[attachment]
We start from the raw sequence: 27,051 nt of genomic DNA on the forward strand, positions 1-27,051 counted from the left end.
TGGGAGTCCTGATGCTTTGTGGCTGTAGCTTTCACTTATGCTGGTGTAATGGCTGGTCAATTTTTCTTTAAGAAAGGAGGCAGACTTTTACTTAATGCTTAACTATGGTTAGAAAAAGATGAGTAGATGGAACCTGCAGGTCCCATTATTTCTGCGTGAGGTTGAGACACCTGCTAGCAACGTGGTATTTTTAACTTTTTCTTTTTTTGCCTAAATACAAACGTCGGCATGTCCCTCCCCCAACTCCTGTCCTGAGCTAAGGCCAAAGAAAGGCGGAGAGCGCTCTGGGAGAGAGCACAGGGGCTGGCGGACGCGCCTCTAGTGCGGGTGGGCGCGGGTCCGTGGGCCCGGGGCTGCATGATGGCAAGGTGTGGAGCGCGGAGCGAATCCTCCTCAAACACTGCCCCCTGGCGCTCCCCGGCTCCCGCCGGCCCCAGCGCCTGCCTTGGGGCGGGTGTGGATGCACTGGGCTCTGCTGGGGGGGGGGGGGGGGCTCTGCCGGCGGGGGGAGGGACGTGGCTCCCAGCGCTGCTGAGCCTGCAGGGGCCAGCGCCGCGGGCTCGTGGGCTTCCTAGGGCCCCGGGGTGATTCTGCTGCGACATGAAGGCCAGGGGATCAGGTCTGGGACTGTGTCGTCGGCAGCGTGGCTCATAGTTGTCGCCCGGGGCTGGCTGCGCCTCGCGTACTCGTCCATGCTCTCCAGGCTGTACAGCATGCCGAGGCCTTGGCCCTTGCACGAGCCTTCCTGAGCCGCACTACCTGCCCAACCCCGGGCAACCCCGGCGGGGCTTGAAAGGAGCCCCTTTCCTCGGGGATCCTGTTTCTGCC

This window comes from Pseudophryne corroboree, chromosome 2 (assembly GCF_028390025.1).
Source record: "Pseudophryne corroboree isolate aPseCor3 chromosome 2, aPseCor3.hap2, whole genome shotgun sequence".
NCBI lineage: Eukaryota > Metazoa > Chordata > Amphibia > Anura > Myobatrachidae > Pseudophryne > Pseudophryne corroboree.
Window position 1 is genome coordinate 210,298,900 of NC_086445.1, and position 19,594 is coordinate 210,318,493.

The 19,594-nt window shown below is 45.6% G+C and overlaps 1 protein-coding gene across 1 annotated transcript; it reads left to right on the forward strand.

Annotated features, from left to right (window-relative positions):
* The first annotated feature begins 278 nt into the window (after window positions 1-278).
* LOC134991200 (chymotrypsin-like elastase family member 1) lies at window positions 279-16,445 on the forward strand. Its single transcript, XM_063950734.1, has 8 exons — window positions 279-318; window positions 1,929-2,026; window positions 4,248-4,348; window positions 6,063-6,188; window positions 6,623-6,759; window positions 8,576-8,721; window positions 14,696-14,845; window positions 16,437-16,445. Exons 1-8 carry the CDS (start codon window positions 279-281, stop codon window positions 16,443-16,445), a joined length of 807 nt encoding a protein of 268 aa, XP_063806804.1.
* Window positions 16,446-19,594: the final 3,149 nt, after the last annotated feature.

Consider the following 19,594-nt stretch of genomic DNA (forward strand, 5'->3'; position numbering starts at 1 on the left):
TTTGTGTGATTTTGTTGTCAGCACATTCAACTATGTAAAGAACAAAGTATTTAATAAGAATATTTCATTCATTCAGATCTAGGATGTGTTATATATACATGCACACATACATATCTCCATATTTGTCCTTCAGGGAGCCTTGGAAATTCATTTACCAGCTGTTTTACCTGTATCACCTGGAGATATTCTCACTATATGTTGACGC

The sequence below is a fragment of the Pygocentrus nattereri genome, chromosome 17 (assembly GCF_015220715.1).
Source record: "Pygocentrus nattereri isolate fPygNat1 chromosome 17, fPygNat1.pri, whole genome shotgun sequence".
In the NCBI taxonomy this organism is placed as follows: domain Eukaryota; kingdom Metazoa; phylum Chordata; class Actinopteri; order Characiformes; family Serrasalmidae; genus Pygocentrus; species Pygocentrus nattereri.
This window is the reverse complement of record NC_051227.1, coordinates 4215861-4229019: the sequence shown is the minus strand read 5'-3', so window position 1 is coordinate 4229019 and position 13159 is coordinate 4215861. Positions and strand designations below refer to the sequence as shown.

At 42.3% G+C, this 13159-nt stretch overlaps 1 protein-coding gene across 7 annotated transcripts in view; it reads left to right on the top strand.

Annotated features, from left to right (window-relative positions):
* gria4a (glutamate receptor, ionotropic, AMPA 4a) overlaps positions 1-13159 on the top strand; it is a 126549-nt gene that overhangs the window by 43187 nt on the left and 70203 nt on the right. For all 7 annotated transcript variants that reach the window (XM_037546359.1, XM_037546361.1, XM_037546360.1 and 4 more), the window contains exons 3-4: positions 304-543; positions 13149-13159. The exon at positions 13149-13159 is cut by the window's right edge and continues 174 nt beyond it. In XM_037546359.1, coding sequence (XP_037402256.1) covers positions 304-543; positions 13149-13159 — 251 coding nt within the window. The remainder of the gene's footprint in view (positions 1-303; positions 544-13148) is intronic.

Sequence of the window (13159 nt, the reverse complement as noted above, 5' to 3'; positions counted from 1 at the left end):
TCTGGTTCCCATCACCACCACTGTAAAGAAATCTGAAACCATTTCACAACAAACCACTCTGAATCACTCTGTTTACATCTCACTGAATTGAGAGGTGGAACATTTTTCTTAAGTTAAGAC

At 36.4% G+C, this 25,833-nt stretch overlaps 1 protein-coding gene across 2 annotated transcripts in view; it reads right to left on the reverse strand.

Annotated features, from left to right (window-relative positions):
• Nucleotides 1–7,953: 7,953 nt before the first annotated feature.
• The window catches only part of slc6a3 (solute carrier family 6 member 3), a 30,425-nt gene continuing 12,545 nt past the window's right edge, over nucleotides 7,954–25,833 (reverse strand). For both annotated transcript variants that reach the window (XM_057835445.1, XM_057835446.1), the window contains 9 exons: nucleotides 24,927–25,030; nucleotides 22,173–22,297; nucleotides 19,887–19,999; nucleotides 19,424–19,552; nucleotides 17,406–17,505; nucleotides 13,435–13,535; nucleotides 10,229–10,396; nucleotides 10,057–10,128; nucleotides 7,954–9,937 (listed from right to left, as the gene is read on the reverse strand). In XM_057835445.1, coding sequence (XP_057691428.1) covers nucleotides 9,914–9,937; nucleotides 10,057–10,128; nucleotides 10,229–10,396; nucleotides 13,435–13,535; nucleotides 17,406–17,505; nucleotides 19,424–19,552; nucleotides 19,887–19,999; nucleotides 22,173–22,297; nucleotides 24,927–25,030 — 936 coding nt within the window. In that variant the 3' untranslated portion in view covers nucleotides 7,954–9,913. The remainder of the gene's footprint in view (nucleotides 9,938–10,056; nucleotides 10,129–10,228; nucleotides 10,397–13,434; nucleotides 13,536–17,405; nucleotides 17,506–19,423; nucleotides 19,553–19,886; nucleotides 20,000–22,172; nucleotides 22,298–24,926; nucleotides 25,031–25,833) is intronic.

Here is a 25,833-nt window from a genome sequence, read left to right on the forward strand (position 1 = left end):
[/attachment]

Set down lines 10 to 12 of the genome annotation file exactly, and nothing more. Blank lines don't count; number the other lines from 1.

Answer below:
* LOC134991200 (chymotrypsin-like elastase family member 1) lies at window positions 279-16,445 on the forward strand. Its single transcript, XM_063950734.1, has 8 exons — window positions 279-318; window positions 1,929-2,026; window positions 4,248-4,348; window positions 6,063-6,188; window positions 6,623-6,759; window positions 8,576-8,721; window positions 14,696-14,845; window positions 16,437-16,445. Exons 1-8 carry the CDS (start codon window positions 279-281, stop codon window positions 16,443-16,445), a joined length of 807 nt encoding a protein of 268 aa, XP_063806804.1.
* Window positions 16,446-19,594: the final 3,149 nt, after the last annotated feature.

Consider the following 19,594-nt stretch of genomic DNA (forward strand, 5'->3'; position numbering starts at 1 on the left):